I currently do not own a pet and yet I have fostered countless infant kittens. But, for some reason, people will raise a skeptical eye at an animal shelter director who doesn’t own a pet. For some ignorant reason, people will claim that any director that doesn’t own a pet is unfit to make decisions concerning the strays that enter our shelter.
Many of the stray pets that have entered my shelter were, in fact, given a better life once they got away from their previous owner. Lets face it, there are many bad pet owners and having a pet does not necessarily make you more compassionate.
For many people, owning a pet is a selfish act. Knowing that your lifestyle would be unfair to a pet is a good reason to not own them. Besides, many of us who do not have pets at home have plenty of room for the pets we care for in our shelter. Many of us treat the animals in our care as being our own.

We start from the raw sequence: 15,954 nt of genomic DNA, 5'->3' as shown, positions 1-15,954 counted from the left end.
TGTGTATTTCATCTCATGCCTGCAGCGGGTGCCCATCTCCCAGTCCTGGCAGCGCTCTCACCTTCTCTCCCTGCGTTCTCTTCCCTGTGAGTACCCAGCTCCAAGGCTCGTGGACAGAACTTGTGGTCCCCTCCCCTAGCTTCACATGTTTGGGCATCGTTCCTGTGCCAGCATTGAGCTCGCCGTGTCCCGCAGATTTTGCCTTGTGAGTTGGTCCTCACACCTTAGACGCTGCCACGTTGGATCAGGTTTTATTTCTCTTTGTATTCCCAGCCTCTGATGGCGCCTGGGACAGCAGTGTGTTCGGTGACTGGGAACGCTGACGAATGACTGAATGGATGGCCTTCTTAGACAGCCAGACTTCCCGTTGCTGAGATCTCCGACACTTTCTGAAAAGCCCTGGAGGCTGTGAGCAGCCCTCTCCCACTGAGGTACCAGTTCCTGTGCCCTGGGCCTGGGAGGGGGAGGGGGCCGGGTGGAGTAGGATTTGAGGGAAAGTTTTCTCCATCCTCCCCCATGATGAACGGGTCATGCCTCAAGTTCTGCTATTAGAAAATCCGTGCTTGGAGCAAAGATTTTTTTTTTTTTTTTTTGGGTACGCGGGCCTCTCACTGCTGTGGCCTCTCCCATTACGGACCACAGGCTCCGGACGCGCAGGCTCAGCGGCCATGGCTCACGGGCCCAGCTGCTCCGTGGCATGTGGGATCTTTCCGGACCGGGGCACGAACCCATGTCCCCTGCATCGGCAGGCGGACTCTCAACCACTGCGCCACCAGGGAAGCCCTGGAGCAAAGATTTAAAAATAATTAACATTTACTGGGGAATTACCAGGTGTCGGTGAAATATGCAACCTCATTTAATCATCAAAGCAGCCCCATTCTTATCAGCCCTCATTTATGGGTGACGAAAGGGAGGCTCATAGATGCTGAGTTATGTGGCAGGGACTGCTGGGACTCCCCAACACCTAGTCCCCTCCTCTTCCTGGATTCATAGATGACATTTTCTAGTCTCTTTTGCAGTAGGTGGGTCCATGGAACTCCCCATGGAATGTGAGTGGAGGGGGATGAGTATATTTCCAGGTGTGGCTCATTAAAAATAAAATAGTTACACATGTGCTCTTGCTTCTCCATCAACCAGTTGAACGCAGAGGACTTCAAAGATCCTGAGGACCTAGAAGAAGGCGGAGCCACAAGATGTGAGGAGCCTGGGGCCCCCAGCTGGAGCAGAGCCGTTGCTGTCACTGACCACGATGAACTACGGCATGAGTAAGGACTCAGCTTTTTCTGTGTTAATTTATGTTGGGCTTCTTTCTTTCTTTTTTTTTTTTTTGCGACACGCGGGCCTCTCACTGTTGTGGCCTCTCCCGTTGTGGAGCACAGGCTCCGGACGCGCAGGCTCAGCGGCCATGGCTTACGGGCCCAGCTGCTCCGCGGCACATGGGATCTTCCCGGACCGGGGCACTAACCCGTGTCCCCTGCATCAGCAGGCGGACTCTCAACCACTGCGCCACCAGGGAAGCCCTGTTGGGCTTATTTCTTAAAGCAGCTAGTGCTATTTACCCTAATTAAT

Recently, in the news, a police officer shoots a dog running at large. The officer claims that the dog, a pitbull, came at him in an aggressive manner. We’ll never know what the dog was thinking. The problem with a pitbull dog is that when they are running at you in a friendly way looks the same as if they are attacking you; it isn’t until the reach you that you determine their intent.
This particular officer has previously kill three other dogs in the line of duty. Since the dogs cannot give their story, we will never know if this is the result of an over zealous police officer.
The local media is demanding the police department’s “policy” of dogs running at large. They believe that if there is no policy that allows for a police officer to kill an attacking dog, then that isn’t an option for the officer. The request is pretty stupid. Any rational person would understand that if the police officer feels he is in danger or feels that he needs to protect another person, then a rushing dog might as well have a target painted on it.